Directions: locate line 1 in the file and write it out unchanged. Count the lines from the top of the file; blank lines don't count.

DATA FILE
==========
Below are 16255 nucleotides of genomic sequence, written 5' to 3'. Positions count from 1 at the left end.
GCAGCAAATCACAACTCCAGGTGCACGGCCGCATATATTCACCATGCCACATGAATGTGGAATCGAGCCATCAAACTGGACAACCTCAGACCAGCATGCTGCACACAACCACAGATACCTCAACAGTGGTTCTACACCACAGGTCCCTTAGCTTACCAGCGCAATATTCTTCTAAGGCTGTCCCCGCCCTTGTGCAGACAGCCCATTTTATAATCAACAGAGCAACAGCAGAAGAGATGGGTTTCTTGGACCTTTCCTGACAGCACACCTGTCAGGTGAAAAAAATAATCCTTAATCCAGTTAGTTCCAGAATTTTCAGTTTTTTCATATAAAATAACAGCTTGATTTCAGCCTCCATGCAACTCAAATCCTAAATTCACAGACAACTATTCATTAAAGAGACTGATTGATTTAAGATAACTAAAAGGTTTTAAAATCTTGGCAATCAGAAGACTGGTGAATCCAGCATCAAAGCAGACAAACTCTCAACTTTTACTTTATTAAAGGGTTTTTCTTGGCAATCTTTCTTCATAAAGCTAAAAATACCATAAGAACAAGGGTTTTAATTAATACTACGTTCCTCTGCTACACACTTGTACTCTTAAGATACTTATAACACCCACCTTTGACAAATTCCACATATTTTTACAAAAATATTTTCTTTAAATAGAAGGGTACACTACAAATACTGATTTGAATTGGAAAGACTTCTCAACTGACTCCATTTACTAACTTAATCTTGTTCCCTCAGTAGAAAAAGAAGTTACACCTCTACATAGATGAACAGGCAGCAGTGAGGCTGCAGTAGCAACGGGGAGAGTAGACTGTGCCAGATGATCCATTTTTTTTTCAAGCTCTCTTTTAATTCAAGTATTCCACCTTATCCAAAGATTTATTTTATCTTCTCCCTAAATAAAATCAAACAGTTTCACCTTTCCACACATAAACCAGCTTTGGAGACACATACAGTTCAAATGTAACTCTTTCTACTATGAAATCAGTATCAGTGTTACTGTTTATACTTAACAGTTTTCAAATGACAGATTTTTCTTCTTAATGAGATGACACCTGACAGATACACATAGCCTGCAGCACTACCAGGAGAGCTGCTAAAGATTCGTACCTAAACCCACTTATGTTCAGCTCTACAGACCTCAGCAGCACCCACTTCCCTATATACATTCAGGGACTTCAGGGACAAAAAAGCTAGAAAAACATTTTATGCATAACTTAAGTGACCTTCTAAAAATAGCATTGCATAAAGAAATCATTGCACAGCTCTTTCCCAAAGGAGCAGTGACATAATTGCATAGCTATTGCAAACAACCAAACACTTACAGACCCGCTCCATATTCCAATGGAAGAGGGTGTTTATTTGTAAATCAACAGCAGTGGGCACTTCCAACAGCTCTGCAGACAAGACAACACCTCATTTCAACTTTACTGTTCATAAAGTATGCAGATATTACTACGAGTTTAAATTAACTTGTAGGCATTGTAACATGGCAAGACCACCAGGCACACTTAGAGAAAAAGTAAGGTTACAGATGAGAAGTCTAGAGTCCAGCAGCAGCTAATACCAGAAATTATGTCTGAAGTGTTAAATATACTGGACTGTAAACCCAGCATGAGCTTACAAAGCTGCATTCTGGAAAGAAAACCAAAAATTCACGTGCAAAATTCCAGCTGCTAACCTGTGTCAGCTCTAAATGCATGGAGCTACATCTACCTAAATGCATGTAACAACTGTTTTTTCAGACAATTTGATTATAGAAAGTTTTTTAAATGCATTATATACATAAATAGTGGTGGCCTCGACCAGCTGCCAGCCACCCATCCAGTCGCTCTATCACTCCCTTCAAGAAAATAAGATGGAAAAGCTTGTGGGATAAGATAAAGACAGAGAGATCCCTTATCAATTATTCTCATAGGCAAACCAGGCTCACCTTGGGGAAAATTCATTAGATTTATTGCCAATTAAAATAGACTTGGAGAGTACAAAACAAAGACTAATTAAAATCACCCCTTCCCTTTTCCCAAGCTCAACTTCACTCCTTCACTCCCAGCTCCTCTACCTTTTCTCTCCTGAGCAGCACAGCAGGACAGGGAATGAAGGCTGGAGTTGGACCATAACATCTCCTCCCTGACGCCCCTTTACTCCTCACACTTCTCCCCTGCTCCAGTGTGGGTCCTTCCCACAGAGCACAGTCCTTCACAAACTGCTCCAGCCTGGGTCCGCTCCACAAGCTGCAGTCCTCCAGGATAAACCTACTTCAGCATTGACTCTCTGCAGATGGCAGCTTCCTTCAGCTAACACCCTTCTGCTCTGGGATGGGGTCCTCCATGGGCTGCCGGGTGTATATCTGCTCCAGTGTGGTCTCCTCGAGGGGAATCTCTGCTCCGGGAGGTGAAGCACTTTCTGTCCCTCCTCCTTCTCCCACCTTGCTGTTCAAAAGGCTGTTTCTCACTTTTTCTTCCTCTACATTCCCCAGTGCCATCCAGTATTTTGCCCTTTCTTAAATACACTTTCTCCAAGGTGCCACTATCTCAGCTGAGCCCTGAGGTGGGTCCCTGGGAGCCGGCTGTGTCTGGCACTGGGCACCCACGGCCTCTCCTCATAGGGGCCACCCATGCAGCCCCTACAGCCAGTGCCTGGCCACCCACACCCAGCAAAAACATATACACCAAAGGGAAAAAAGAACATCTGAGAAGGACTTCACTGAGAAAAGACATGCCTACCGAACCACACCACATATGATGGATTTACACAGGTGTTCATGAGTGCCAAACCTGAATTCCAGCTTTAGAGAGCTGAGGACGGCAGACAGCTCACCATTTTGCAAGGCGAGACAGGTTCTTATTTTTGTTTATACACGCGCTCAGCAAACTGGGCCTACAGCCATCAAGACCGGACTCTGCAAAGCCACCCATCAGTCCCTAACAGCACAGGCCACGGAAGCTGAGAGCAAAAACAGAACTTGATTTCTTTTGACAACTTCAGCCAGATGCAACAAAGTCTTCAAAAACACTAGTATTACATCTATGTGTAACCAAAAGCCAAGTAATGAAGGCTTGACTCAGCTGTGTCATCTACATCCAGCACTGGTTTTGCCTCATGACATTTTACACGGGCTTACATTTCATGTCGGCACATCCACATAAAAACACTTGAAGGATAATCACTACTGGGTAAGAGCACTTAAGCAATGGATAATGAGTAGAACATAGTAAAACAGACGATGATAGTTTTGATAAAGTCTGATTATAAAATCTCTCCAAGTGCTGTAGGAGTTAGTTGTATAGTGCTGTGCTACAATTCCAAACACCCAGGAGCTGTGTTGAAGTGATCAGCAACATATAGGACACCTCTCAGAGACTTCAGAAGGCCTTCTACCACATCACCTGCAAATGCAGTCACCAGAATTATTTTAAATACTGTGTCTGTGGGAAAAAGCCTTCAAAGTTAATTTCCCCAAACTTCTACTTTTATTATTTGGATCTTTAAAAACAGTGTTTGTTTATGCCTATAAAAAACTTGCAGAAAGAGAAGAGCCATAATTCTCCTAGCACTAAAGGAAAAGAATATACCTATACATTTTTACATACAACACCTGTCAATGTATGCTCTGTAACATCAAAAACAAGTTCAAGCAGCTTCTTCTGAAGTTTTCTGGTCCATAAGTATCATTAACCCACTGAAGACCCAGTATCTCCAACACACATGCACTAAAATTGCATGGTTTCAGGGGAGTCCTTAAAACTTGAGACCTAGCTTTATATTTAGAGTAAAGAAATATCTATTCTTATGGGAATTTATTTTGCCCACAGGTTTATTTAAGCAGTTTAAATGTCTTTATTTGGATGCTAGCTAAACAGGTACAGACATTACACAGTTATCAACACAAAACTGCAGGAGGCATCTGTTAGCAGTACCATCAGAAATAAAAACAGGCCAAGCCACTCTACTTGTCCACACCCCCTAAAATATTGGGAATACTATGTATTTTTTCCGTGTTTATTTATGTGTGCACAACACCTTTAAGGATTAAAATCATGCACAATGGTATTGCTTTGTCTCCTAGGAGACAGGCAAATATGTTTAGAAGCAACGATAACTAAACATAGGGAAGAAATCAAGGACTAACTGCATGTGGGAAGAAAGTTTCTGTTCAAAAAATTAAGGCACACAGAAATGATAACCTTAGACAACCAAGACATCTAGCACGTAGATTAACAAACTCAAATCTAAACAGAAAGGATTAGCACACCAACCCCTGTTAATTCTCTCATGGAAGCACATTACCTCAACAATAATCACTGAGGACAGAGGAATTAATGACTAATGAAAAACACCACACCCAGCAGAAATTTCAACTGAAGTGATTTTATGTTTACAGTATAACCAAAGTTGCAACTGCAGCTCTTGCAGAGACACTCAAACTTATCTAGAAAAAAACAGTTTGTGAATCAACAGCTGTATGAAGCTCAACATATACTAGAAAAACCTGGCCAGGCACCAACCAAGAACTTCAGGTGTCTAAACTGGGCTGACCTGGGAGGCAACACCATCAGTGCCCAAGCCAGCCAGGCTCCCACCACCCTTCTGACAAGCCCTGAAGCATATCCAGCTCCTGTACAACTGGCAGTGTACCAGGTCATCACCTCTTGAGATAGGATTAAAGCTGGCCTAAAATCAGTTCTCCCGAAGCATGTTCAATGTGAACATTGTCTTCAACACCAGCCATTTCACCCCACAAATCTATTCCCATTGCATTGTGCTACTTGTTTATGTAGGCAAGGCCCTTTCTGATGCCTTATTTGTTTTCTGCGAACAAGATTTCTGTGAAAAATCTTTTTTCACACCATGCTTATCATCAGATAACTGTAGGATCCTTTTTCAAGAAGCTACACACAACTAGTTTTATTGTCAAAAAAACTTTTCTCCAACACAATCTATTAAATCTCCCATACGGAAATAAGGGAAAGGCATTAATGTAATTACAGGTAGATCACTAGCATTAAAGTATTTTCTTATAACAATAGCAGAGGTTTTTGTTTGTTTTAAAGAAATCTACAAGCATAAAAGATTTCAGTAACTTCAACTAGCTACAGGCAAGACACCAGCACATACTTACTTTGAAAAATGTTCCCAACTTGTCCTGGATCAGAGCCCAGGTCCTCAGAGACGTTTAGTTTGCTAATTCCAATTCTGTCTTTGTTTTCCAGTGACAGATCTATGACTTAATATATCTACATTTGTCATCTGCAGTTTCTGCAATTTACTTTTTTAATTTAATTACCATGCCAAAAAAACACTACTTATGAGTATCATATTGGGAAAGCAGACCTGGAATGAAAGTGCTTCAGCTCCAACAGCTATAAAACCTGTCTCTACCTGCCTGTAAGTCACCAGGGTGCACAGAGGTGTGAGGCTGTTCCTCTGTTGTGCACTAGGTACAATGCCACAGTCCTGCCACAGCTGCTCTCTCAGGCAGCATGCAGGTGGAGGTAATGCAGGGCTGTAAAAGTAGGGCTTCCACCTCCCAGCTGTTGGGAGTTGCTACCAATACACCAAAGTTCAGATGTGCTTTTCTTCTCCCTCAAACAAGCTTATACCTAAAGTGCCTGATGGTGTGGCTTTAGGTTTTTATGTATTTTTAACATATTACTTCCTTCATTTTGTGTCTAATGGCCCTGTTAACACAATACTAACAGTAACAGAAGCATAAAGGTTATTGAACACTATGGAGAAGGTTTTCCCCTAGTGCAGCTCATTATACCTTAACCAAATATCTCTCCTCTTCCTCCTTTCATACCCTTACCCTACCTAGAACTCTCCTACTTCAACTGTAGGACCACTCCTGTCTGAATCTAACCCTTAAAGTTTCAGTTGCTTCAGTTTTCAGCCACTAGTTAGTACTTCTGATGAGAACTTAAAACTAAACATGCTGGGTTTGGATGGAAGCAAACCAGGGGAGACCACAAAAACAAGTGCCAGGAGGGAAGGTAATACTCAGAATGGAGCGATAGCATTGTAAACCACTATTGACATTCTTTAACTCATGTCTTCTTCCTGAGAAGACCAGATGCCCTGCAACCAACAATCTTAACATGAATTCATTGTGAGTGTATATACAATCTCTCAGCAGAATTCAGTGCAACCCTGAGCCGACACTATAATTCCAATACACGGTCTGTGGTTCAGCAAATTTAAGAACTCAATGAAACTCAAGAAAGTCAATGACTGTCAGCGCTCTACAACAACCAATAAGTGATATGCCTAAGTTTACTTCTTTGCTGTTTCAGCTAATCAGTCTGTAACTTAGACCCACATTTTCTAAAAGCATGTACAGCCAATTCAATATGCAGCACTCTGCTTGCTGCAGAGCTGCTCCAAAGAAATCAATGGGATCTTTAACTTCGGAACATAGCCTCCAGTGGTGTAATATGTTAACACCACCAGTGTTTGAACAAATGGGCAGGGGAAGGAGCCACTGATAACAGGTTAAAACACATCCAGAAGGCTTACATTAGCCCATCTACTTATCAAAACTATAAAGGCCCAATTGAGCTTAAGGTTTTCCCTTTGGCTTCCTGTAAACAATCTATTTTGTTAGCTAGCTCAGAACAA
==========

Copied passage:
Below are 16255 nucleotides of genomic sequence, written 5' to 3'. Positions count from 1 at the left end.